A nation is a soul, a spiritual principal. Two things, which in truth are but one, constitute this soul or spiritual principal. One lies in the past, one in the present. One is the possession in common of a rich legacy of memories; the other is the present-day consent, the desire to live together, and the will to perpetuate the value of the heritage that one has received in an undivided form.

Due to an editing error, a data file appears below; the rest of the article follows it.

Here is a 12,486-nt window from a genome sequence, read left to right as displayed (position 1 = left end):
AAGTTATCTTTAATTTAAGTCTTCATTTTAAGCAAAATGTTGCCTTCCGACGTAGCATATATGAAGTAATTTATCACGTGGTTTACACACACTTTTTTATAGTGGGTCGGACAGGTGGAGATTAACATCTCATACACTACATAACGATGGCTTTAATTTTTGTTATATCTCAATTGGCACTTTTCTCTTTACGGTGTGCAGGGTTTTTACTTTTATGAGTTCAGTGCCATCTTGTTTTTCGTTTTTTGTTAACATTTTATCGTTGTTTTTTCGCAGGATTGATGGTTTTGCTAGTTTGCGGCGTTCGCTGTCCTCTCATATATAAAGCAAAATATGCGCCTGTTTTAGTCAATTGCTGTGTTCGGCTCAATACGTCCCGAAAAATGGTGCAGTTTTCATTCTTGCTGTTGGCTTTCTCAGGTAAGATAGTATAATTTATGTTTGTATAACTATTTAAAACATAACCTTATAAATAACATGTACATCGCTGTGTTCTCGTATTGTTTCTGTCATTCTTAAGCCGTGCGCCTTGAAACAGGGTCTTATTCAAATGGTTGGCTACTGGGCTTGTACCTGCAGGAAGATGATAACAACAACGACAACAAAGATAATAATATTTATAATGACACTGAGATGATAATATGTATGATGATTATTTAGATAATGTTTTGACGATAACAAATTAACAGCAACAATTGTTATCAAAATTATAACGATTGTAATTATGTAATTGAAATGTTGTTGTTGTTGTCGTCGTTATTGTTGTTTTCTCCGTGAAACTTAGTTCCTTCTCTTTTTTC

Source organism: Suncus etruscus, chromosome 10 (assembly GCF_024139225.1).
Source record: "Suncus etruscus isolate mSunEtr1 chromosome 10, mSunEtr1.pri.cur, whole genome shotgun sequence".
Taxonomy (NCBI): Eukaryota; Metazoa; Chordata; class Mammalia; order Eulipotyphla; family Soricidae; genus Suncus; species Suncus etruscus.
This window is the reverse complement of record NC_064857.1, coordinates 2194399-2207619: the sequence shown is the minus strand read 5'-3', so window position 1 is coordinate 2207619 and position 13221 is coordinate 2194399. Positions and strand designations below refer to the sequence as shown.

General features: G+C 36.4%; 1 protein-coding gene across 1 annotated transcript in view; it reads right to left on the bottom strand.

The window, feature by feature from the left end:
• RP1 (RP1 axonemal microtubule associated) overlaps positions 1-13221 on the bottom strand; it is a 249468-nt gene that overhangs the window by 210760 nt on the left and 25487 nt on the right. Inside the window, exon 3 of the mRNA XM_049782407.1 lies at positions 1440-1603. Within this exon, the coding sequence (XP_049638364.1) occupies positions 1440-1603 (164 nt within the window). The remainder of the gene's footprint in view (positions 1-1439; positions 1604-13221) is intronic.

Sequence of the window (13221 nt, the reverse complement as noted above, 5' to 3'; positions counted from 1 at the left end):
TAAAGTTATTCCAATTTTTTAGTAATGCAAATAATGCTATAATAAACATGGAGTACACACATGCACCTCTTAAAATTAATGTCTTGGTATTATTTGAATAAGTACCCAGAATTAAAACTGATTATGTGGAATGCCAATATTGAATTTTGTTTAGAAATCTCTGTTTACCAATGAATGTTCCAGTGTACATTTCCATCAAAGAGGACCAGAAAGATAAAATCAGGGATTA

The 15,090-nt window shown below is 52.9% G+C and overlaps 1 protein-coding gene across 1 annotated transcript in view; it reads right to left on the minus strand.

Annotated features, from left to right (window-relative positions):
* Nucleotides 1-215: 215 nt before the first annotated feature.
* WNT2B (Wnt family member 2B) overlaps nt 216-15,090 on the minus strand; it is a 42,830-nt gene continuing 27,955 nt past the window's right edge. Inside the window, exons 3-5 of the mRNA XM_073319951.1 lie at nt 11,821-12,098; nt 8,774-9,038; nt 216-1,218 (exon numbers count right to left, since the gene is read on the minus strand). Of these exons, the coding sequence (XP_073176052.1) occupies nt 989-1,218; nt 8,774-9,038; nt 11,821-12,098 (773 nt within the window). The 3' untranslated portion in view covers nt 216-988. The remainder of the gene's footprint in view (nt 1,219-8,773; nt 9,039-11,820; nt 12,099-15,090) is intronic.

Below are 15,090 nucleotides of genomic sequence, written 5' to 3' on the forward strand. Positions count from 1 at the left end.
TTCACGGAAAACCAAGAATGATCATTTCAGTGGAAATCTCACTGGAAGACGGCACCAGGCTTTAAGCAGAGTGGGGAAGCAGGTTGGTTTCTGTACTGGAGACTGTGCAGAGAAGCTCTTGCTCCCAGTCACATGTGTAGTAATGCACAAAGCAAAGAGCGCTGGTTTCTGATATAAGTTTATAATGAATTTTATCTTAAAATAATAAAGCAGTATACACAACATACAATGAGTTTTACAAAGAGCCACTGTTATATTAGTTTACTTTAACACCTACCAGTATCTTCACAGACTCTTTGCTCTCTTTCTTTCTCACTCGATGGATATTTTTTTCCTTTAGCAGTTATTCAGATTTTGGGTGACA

Man does not improvise. The nation, like the individual, is the culmination of a long past of heroic endeavours, selfless sacrifices and glorious deeds of devotion. Of all cults, that of the ancestors is the most legitimate, for they have made us what we are. A heroic past, great men, glory in song, tradition and legend, this is the social capital upon which one bases a national idea. To have common glories in the past, to have a common will in the present; to have performed great deeds together and to wish to perform still more, these are the essential conditions for being the people of a country. One loves in proportion to the sacrifices to which one has consented and in proportion to the ills that one has suffered. One loves the house that one has built and that one has handed down. The Spartan song –‘We are what you were; we will be what you are’, is, in its simplicity, the abridged hymn of Hindutva today. If Hindutva vanishes, what will Bharatvarsha be? She will become a geographical expression of the vanished past, a dim memory of a perished glory. We have to avert this grim national tragedy at any cost. How can we forget that our history, our literature, our art, our temples and monuments, all have Hinduism writ indelibly across them?